That Kenya's Executive, Legislature and Judiciary will sometimes disagree cannot be gainsaid.
The three exist to keep each other in check and despite clear lines of authority, operation and limits, their paths inevitably cross.
However, sitting atop the edifice of Kenya's governance, they cannot escalate their fights for this could result in paralysis in government. Reasoned discussion should help hold together the triumvirate that is government.
But they are fighting again. The Executive and Parliament have again ganged up against the Judiciary, seemingly determined to bring it under heel.
Their weapons of choice, as usual, are to discredit the Judiciary and deny it funding.
So when the Supreme Court annulled President Uhuru Kenyatta's August 2017 poll win, he threatened revenge if he won the re-vote.
He abused the Supreme Court judges, who found against him, as a crooked sextet unfit to reverse the will of millions of Kenyans.
That was his law: heads I win, tails my opponents lose. On cue Parliament swiftly reduced the Judiciary's budget by Sh1.9 billion to cater for the court-ordered October 26 re-vote. The message was stark: you ordered this poll, now pay for it.
Last month, President Kenyatta refused to approve 40 nominees for judges, saying they were tainted by issues of integrity. And Treasury slashed the Judiciary's budget by a whopping 50 per cent.
Whatever way, shape or form the Executive and or Legislature choose to punish the Judiciary, the result will always adversely affect the dispensation of justice. Always justice will be delayed and therefore denied.
Always ordinary people will suffer. Kenyans will find it increasingly difficult to access justice because the judicial system will scale back its services.
So the Executive and Legislature are subjecting the people to anguish in order that it may punish the Judiciary for disagreeing with them.
So facing an expectant public, being strangled by the Executive and Legislature, and driven into dire straits, Chief Justice David Maraga called a news conference on Monday.
He exposed the financial choke-hold the Executive has imposed on the Judiciary and its adverse effects on the delivery of justice.
Thanks to budget cuts, he said, mobile court circuit has ceased; the High Court can no longer sit outside Nairobi, and tackling the case backlog is in jeopardy; judges can no longer report to work because they cannot fuel their cars, and the Judiciary cannot use internet WI-FI.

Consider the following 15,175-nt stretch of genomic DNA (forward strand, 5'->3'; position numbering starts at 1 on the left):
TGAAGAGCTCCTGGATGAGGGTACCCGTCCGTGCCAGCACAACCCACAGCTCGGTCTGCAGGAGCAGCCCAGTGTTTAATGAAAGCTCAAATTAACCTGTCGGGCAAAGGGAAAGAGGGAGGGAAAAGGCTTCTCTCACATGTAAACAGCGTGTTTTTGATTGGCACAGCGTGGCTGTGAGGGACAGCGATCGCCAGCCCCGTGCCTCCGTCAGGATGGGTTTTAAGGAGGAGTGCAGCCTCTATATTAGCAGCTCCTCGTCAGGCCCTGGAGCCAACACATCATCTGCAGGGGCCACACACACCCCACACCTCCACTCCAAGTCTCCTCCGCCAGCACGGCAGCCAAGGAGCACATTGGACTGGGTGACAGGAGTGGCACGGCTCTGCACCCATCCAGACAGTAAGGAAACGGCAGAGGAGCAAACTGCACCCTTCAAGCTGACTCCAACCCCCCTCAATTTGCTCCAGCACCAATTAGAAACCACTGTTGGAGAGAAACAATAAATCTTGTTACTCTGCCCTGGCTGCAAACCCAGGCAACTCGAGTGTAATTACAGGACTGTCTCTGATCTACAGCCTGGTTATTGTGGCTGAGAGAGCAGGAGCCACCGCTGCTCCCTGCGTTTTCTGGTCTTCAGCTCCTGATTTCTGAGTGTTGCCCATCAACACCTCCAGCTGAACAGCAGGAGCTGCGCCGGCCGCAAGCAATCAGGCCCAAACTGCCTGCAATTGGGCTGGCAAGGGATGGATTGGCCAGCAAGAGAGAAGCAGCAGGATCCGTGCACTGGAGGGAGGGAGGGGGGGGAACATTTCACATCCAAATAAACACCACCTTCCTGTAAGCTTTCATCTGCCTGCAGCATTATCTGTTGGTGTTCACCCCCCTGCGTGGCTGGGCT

At a personal level, the CJ said he was not accorded the same respect as Cabinet Secretaries, especially at public functions. In other words, Mr Maraga took his case against his tormentors to the court of public opinion.
It was simple: your Judiciary wants to serve you and is doing everything within its power to dispense justice, but we are increasingly crippled.
We are starved of funds and cannot offer some of the most essential services. The Executive has denied us funds to make us puppets.
Should the public listen? Yes. A Judiciary that is a puppet of the Executive will equally be available for rent and auction by and for the rich few and the wheeler-dealer cartels against the deserving legion poor.
Two, the writing has been on the wall. Some time last year, I warned that Mr Maraga, who doubles as President of the Supreme Court, was a dead man walking.
I also wrote that the Executive had unleashed a scorched earth policy against the Judiciary.
The trigger for my piece was a deeply insulting letter sent to the CJ by Mr Raphael Tuju, the Secretary-General of the governing Jubilee Party and Minister Plenipotentiary.
He accused Mr Maraga and the Judiciary of bias, incompetence, duplicity, fraud and, worse, disregarding the law.
The increasingly powerful Minister for Interior Fred Matiang'i piled on: "We are pretending that we have a credible Judiciary; we do not have one. I am one of the people who have been frustrated by their blatant bias and we have clear cases of incompetence."
There is ruinous incompetence in the Executive and Legislature, but the remedy is not to deny them funds.
It is for the three arms of government to isolate the incompetence and incompetents and weed them out.
Only then would the Judiciary realise its transformation blueprint which, inter alia, brilliantly commits to: "Focus on deliberately making justice more pro-poor especially in certain critical areas which impact the poor more: succession and land matters."
When arms of government go to war, they fight their own people.